Donald Trump announced via social media Sunday that Marine Gen. James Mattis is a contender to serve as secretary of defense in his administration.
"General James 'Mad Dog' Mattis, who is being considered for Secretary of Defense, was very impressive yesterday. A true General's General!" Trump tweeted.
Trump met with Gen. Mattis for about an hour Saturday afternoon at the Trump National Golf Club in Bedminster, New Jersey.
After the meeting, Trump told reporters the general was "a great man, the real deal."
Mattis who boasts 44 years of service in the Marines, is a retired four-star general who earned accolades for his leadership during the Iraq War, particularly 2004's Battle of Fallujah — largely considered one of the bloodiest clashes of the war.
"Mad Dog" also led a task force in southern Afghanistan in 2001 and a Marine division during the Iraq invasion. He served as commander of NATO's Allied Command Transformation in Norfolk, Virginia before earning a 2010 promotion to run U.S. Central Command — a position that placed him in charge of all American forces stationed in the Middle East.
Since leaving the military, Mattis has been a loud critic of Obama's Iran nuclear deal and has derided the current administration's lack of desire to pursue military confrontations.
But Mattis faces a large speed bump on the road to lead the Pentagon. The former general is currently ineligible to be secretary of defense — per Title 10 of the U.S. Code — as the position needs to be "appointed from civilian life by the president." The law adds that "a person may not be appointed as Secretary of Defense within seven years after relief from active duty as a commissioned officer of a regular component of an armed force."
Mattis retired from the military in 2013.
If nominated by Trump, however, Congress could provide Mattis a waiver, allowing him to pursue the position.
Congress has only used a waiver once in the history of the country: in 1950. This allowed President Truman to appoint Gen. George Marshall to the position, who served as secretary of defense for a single year.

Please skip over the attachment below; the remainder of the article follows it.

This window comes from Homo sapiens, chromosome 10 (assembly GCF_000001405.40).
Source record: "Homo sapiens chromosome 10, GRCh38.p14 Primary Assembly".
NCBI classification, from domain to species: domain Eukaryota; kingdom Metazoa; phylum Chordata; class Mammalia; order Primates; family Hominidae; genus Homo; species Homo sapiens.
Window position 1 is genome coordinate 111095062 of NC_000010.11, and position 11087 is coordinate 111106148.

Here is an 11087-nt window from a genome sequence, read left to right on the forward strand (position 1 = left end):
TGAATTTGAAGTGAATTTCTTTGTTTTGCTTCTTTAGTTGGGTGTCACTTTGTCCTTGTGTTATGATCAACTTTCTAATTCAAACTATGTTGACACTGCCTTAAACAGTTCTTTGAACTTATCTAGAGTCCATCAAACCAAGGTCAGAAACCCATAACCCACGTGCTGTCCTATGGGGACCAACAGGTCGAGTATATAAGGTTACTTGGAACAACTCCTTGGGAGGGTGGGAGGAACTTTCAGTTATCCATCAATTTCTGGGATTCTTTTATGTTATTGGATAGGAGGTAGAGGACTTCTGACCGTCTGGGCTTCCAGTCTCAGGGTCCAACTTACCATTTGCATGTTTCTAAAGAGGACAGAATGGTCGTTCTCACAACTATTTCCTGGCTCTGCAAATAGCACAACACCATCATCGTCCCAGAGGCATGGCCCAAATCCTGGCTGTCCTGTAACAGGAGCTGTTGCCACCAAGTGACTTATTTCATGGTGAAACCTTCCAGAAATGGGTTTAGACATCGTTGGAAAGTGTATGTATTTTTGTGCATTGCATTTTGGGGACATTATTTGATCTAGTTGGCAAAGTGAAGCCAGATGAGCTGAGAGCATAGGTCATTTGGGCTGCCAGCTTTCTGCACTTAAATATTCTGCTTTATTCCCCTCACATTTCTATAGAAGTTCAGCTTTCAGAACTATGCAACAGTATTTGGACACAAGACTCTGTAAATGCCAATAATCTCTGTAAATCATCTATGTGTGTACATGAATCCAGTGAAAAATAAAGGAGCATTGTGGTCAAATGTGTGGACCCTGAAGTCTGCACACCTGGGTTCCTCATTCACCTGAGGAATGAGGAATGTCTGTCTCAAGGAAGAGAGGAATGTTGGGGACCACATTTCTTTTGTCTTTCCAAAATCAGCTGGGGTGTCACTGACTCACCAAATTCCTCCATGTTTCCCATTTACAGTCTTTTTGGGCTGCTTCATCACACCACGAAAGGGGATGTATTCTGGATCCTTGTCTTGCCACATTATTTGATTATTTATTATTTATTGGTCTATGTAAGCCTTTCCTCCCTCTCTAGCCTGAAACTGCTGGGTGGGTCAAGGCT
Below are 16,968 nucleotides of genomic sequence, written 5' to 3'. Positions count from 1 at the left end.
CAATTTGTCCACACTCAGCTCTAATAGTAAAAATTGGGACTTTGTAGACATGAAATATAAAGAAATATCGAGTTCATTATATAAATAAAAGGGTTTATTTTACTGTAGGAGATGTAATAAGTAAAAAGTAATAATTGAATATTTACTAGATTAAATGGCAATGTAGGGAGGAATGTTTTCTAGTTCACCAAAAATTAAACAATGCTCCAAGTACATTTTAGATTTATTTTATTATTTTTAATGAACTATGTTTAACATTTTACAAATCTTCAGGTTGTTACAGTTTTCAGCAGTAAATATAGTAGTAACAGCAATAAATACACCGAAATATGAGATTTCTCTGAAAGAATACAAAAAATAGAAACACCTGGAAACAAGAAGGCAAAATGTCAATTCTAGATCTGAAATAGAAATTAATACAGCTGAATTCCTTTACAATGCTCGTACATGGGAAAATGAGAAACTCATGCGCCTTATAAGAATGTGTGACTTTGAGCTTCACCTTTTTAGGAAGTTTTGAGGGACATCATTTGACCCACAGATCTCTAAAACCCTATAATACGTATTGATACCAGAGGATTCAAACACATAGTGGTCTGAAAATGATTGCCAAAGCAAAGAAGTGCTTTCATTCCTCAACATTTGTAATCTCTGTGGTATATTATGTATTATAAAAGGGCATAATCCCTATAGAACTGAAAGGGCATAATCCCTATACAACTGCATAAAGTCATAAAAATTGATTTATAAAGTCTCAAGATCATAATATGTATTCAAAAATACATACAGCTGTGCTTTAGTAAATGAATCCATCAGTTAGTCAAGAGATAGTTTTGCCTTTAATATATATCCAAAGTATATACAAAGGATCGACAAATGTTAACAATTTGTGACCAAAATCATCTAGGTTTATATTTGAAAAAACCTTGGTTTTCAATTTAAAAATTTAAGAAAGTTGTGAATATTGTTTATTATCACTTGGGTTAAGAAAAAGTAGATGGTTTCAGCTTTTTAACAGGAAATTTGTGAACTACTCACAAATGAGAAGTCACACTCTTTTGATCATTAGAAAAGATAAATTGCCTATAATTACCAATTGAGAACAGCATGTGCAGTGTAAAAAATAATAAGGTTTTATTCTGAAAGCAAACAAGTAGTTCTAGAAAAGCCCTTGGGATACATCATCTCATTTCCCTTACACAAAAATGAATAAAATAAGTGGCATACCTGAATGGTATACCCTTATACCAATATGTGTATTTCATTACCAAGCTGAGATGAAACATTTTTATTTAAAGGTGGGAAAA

Mattis would not be the first former member of the military appointed by Trump, nor does he come without controversy — specifically the way he has spoken about Muslims and promoted violence in the past.
"It's fun to shoot some people. I'll be right up there with you. I like brawling," Mattis said in 2005 at a panel discussion in San Diego, California. The potential secretary of defense pick was a lieutenant general at the time and was referring to men in Afghanistan "who slap women around for five years because they didn't wear a veil."
And, referring to the rules to live by in Iraq, he told a group of soldiers a 2003 speech, "Be polite, be professional, but have a plan to kill everybody you meet."
Trump reportedly first offered Gen. Jack Keane, a retired four-star Army general, the opportunity to lead the Pentagon. In an interview with NPR Sunday, Keane explained that he declined the offer.
"I was asked to serve, but I'm not able to," Keane told NPR's Rachel Martin. "I have some personal issues surrounding the death of my wife recently, and I explained all of that to Mr. Trump, and he was very gracious and understanding, and quite supportive."
Keane was married to his wife Theresa for 51 years. She died in June after a battle with Parkinson's Disease.
Keane said he provided Trump two recommendations, telling the president-elect to consider Gen. Mattis and Gen. David Petraeus, the former CIA director.
Meanwhile, the president-elect continues to have meetings through the weekend, as he promised on Twitter.
On Sunday he was scheduled to meet with conservative writer John Gray; Kansas Secretary of State Kris Kobach; Wilbur Ross, founder of the private equity firm WL Ross and Company; New Jersey Gov. and former chair of Trump's transition team Chris Christie; Former New York City Mayor Rudy Giuliani; Black Entertainment Television Founder Robert Johnson; and David McCormick, a former official in the George W. Bush administration and president of Bridgewater Associates — a global macro investment firm.
The president-elect also used the social media platform on Sunday morning to criticize the cast and producers of Hamilton, Saturday Night Live and Sen. Harry Reid, while providing bipartisan praise for future Senate Minority Leader Chuck Schumer.